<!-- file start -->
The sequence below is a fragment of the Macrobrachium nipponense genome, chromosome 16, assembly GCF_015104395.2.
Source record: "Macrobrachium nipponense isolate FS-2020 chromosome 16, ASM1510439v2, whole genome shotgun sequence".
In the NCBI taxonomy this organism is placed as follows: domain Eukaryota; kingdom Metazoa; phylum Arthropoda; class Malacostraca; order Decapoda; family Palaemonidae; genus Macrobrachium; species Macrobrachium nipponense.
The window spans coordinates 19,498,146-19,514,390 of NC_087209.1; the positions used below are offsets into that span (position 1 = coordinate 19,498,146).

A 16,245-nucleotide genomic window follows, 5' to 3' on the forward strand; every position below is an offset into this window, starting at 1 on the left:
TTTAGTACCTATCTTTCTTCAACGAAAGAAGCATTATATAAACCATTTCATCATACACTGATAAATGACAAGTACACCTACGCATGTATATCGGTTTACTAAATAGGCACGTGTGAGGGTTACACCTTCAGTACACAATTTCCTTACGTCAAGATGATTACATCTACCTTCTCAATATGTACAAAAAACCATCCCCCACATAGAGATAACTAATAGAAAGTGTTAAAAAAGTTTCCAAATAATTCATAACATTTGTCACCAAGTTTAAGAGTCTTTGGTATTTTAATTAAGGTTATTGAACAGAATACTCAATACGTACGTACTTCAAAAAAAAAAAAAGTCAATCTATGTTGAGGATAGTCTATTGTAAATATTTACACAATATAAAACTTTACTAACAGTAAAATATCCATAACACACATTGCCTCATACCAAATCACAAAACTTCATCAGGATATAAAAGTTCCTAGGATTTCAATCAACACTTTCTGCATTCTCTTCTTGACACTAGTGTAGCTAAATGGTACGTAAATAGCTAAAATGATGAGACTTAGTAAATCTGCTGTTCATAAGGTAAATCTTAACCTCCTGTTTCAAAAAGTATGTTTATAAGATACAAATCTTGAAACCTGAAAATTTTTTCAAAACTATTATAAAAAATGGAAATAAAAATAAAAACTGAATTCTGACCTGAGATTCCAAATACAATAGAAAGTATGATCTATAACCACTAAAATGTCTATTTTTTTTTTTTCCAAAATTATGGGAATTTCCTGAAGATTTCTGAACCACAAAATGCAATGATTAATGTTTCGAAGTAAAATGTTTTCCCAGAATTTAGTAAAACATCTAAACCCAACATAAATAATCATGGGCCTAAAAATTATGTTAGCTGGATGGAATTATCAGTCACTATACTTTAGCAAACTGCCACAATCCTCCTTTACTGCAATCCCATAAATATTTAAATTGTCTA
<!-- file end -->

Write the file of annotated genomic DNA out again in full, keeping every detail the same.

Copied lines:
The sequence below is a fragment of the Macrobrachium nipponense genome, chromosome 16, assembly GCF_015104395.2.
Source record: "Macrobrachium nipponense isolate FS-2020 chromosome 16, ASM1510439v2, whole genome shotgun sequence".
In the NCBI taxonomy this organism is placed as follows: domain Eukaryota; kingdom Metazoa; phylum Arthropoda; class Malacostraca; order Decapoda; family Palaemonidae; genus Macrobrachium; species Macrobrachium nipponense.
The window spans coordinates 19,498,146-19,514,390 of NC_087209.1; the positions used below are offsets into that span (position 1 = coordinate 19,498,146).

A 16,245-nucleotide genomic window follows, 5' to 3' on the forward strand; every position below is an offset into this window, starting at 1 on the left:
TTTAGTACCTATCTTTCTTCAACGAAAGAAGCATTATATAAACCATTTCATCATACACTGATAAATGACAAGTACACCTACGCATGTATATCGGTTTACTAAATAGGCACGTGTGAGGGTTACACCTTCAGTACACAATTTCCTTACGTCAAGATGATTACATCTACCTTCTCAATATGTACAAAAAACCATCCCCCACATAGAGATAACTAATAGAAAGTGTTAAAAAAGTTTCCAAATAATTCATAACATTTGTCACCAAGTTTAAGAGTCTTTGGTATTTTAATTAAGGTTATTGAACAGAATACTCAATACGTACGTACTTCAAAAAAAAAAAAAGTCAATCTATGTTGAGGATAGTCTATTGTAAATATTTACACAATATAAAACTTTACTAACAGTAAAATATCCATAACACACATTGCCTCATACCAAATCACAAAACTTCATCAGGATATAAAAGTTCCTAGGATTTCAATCAACACTTTCTGCATTCTCTTCTTGACACTAGTGTAGCTAAATGGTACGTAAATAGCTAAAATGATGAGACTTAGTAAATCTGCTGTTCATAAGGTAAATCTTAACCTCCTGTTTCAAAAAGTATGTTTATAAGATACAAATCTTGAAACCTGAAAATTTTTTCAAAACTATTATAAAAAATGGAAATAAAAATAAAAACTGAATTCTGACCTGAGATTCCAAATACAATAGAAAGTATGATCTATAACCACTAAAATGTCTATTTTTTTTTTTTCCAAAATTATGGGAATTTCCTGAAGATTTCTGAACCACAAAATGCAATGATTAATGTTTCGAAGTAAAATGTTTTCCCAGAATTTAGTAAAACATCTAAACCCAACATAAATAATCATGGGCCTAAAAATTATGTTAGCTGGATGGAATTATCAGTCACTATACTTTAGCAAACTGCCACAATCCTCCTTTACTGCAATCCCATAAATATTTAAATTGTCTA